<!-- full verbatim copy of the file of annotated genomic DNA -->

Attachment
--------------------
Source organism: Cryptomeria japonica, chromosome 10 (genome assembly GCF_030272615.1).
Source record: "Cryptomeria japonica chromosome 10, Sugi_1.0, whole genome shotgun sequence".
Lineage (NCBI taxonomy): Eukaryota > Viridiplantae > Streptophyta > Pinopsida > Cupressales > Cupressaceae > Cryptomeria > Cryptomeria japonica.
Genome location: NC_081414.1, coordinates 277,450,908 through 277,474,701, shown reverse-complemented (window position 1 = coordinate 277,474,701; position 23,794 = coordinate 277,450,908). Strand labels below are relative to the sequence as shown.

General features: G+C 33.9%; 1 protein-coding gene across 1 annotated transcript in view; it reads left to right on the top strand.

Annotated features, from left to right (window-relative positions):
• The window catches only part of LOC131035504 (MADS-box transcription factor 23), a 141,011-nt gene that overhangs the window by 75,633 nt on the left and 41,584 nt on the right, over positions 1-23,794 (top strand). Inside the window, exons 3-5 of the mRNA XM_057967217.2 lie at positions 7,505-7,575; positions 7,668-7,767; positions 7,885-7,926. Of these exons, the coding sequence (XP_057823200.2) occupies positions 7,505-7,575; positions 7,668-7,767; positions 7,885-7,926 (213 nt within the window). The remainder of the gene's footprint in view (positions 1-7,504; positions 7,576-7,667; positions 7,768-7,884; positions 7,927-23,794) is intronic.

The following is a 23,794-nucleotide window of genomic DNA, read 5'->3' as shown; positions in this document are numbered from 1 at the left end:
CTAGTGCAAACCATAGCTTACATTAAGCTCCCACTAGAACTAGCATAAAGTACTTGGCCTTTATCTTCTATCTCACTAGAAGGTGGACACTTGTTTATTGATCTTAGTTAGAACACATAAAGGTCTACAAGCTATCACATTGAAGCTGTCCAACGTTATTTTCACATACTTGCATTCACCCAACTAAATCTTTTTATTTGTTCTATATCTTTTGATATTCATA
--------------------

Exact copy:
Source organism: Cryptomeria japonica, chromosome 10 (genome assembly GCF_030272615.1).
Source record: "Cryptomeria japonica chromosome 10, Sugi_1.0, whole genome shotgun sequence".
Lineage (NCBI taxonomy): Eukaryota > Viridiplantae > Streptophyta > Pinopsida > Cupressales > Cupressaceae > Cryptomeria > Cryptomeria japonica.
Genome location: NC_081414.1, coordinates 277,450,908 through 277,474,701, shown reverse-complemented (window position 1 = coordinate 277,474,701; position 23,794 = coordinate 277,450,908). Strand labels below are relative to the sequence as shown.

General features: G+C 33.9%; 1 protein-coding gene across 1 annotated transcript in view; it reads left to right on the top strand.

Annotated features, from left to right (window-relative positions):
• The window catches only part of LOC131035504 (MADS-box transcription factor 23), a 141,011-nt gene that overhangs the window by 75,633 nt on the left and 41,584 nt on the right, over positions 1-23,794 (top strand). Inside the window, exons 3-5 of the mRNA XM_057967217.2 lie at positions 7,505-7,575; positions 7,668-7,767; positions 7,885-7,926. Of these exons, the coding sequence (XP_057823200.2) occupies positions 7,505-7,575; positions 7,668-7,767; positions 7,885-7,926 (213 nt within the window). The remainder of the gene's footprint in view (positions 1-7,504; positions 7,576-7,667; positions 7,768-7,884; positions 7,927-23,794) is intronic.

The following is a 23,794-nucleotide window of genomic DNA, read 5'->3' as shown; positions in this document are numbered from 1 at the left end:
CTAGTGCAAACCATAGCTTACATTAAGCTCCCACTAGAACTAGCATAAAGTACTTGGCCTTTATCTTCTATCTCACTAGAAGGTGGACACTTGTTTATTGATCTTAGTTAGAACACATAAAGGTCTACAAGCTATCACATTGAAGCTGTCCAACGTTATTTTCACATACTTGCATTCACCCAACTAAATCTTTTTATTTGTTCTATATCTTTTGATATTCATA